Global markets were volatile again last week. Here are some of the major movers and indicators that investors should be watching. As you read through, note that the breakdown in historical relationships between different markets can be just as important as a new high or low in price or value.
Gold & U.S. Real Yields
The relationship between gold and the real yield on government bonds appears to be breaking down. Since the financial crisis and the onset of Quantitative Easing (“QE”), gold prices have had a close relationship with real yields (the yield an investor gets after adjusting for inflation). Gold would fall when real yields rose, and vice versa. The narrative behind the relationship makes sense: when real yields are low or negative, market expectations for future inflation grows (negative yields, in theory, will bring forward investment and spending because of low inflation-adjusted borrowing costs).
The recent price movements are counter to this historical pattern. Real rates have risen 45 bp in the last seven months from 25 bp to 71 bp and the price of gold has held steady and is showing strong price momentum. The statistical correlation is now zero. In order for the “normal” relationship to resume, either bond yields or gold prices must fall.
Crude Oil Futures
When most people think about the price of crude oil, they look at spot (or current) prices. The futures market, however, allows speculators and hedgers to trade crude oil far into the future. Sometimes, the price for crude today is very different from the price of crude for forward delivery.
For example, the front end of the crude futures curve (the contract for delivery in 1 month) has rallied 22% in the last year. The back-end (the 48th contract for delivery in 4 years) has fallen 4.5%. Why? Oil producers are locking in prices at current levels, depressing forward contracts, whereas speculators focus on buying near-term contracts to play the rising cost of crude.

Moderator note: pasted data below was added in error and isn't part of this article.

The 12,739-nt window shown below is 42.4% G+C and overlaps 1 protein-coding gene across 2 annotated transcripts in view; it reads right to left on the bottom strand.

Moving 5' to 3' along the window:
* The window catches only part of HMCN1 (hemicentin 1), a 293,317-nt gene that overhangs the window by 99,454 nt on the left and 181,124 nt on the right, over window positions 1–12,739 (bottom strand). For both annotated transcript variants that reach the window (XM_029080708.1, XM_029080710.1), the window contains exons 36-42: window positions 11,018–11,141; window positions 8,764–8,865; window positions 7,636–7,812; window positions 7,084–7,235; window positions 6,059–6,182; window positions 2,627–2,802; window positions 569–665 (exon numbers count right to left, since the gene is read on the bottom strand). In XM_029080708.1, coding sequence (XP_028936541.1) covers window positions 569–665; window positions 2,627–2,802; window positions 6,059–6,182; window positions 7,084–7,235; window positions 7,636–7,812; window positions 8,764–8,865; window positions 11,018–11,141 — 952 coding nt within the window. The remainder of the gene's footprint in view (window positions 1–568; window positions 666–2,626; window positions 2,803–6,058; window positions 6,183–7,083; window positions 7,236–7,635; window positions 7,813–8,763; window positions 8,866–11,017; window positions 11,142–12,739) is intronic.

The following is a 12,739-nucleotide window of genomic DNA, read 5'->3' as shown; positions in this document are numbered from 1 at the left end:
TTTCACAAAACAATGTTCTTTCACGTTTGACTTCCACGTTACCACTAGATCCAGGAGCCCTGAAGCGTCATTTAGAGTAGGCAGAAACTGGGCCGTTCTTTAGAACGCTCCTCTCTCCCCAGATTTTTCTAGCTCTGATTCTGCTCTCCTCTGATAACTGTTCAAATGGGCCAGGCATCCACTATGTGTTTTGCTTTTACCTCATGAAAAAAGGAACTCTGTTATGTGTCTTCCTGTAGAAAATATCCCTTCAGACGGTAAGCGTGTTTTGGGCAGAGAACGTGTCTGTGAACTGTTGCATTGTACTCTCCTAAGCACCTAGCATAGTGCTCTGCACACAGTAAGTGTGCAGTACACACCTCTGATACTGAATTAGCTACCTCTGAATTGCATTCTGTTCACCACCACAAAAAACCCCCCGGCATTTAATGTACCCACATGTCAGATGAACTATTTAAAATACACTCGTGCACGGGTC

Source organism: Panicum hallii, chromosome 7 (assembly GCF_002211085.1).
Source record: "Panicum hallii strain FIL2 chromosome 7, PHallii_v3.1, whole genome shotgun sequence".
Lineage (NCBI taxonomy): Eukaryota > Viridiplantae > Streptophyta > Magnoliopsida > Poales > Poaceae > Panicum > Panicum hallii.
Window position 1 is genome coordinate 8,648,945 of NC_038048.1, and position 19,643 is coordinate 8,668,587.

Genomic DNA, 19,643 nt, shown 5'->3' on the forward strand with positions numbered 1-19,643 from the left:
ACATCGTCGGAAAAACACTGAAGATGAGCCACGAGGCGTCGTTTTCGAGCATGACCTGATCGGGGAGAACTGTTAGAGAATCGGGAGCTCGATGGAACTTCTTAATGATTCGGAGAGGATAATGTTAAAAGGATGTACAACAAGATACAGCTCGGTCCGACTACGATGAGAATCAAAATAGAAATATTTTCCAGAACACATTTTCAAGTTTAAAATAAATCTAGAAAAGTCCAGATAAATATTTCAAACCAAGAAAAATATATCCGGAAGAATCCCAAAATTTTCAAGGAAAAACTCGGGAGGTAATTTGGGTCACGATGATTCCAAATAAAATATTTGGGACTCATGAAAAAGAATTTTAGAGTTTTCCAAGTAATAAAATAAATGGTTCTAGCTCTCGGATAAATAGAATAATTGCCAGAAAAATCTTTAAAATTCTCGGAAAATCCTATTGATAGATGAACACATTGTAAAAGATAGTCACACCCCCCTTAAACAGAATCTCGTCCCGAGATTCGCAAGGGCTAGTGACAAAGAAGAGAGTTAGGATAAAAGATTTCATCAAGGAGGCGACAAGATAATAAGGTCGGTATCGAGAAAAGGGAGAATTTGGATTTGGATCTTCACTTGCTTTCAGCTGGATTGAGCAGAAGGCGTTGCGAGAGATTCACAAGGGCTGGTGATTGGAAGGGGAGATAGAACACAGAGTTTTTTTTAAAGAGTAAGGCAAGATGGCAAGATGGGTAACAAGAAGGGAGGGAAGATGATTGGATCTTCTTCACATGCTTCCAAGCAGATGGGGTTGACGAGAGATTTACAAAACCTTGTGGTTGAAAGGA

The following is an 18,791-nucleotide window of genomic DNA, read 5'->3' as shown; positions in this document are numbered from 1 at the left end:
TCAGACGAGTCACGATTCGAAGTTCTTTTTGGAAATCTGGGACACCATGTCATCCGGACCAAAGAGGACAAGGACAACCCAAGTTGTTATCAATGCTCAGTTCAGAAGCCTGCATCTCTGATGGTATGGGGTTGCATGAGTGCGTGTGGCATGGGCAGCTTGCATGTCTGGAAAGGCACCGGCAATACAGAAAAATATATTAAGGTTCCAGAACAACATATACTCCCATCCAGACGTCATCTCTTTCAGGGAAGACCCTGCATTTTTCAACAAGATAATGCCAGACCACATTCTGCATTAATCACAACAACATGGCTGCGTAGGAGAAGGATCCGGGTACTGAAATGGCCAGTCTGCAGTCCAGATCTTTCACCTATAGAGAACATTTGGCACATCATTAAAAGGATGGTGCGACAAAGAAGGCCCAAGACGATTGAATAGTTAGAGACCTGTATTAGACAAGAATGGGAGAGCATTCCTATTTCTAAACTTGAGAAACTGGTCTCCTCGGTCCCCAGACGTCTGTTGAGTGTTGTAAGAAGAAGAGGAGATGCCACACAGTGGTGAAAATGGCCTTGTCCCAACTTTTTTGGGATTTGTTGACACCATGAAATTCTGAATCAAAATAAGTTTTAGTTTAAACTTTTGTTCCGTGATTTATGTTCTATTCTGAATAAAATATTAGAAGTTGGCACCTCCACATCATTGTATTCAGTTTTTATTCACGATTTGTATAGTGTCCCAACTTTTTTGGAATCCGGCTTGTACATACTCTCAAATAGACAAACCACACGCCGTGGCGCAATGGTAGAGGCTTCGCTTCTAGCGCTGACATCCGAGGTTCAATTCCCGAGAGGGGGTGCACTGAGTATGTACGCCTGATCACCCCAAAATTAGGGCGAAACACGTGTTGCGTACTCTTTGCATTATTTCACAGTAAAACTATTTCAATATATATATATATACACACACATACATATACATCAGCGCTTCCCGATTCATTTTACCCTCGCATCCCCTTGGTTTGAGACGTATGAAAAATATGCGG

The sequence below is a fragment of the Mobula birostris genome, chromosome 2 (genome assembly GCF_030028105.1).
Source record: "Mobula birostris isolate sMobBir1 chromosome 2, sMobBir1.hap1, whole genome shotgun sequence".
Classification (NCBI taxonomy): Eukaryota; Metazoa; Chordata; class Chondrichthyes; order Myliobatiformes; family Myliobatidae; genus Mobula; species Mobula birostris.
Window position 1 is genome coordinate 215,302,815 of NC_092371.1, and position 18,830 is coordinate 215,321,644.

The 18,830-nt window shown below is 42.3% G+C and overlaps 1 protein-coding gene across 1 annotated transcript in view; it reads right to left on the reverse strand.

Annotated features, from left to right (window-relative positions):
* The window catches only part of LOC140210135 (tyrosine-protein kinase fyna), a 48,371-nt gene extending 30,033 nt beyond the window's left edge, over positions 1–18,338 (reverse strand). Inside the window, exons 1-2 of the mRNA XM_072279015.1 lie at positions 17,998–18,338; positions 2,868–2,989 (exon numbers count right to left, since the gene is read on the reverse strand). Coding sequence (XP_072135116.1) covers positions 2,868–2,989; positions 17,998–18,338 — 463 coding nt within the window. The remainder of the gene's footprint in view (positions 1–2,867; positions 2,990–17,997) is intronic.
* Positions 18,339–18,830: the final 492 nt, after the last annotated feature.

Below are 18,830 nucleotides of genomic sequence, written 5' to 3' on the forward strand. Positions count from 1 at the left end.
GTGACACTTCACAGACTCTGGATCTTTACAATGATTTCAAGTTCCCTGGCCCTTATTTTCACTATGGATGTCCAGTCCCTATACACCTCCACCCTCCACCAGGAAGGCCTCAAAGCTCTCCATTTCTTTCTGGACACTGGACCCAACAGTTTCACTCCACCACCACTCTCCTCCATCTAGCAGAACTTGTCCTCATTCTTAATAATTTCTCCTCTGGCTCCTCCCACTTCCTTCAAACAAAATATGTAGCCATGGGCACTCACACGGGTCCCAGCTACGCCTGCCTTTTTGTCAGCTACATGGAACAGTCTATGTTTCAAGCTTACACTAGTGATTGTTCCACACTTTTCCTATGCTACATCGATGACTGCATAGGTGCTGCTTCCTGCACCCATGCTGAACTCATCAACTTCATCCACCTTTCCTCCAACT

The difference between the 48th and 1st contract approached $16 per barrel last week, the highest level since 2014. The spot price was over $100 back then.
Energy Sector Vs. S&P
Sticking with the energy theme, it is well known that energy stocks do not always follow the price of oil and/or gas in the short term. As crude rose from $50/barrel in October of last year to $67/barrel today, XLE, the ETF that tracks the largest oil & gas companies in the U.S., barely budged. In fact, by March of this year, it had underperformed the S&P 500 by 9%.
Part of the weakness is explained by the above chart showing the rise in crude has been contained to front futures, not futures for delivery in several years’ time. If deferred prices were to rise, the economics of the energy industry would seriously improve. Nonetheless, the sector has begun to reverse. The 9% underperformance has disappeared in the last six weeks. The energy sector beat the S&P by 4% last week alone.
Russian Yields And FX
The new U.S. sanctions on Russian individuals and companies have hit Russian assets hard. Since the announcement of the new policy on April 6th, Russian equities have fallen almost 7%, the Ruble has declined by 8%, and the yield of the benchmark 10-year local currency bond has spiked almost 0.50%. Russian involvement in the Syrian situation has not helped either. The weakness in Russian debt contributed to the underperformance of emerging market sovereign credit and equities last week.
AAII Investor Sentiment
The AAII (American Association of Individual Investors) produces a weekly indicator to gauge the sentiment of individual investors toward the stock market over the next 6 months. Respondents are asked whether they feel bullish, neutral or bearish. Observers of the index sometimes look at the difference between the bulls and the bears to gauge market sentiment. High bullish readings can be indicative of market tops, so it is good to know when investors are getting overconfident.
At -17%, the most recent poll shows the largest number of bears in relation to the number of bulls since early 2016. The bull-bear indicator was at 44% coming into 2018. Sentiment has flip-flopped and could be supportive for the stock market going forward.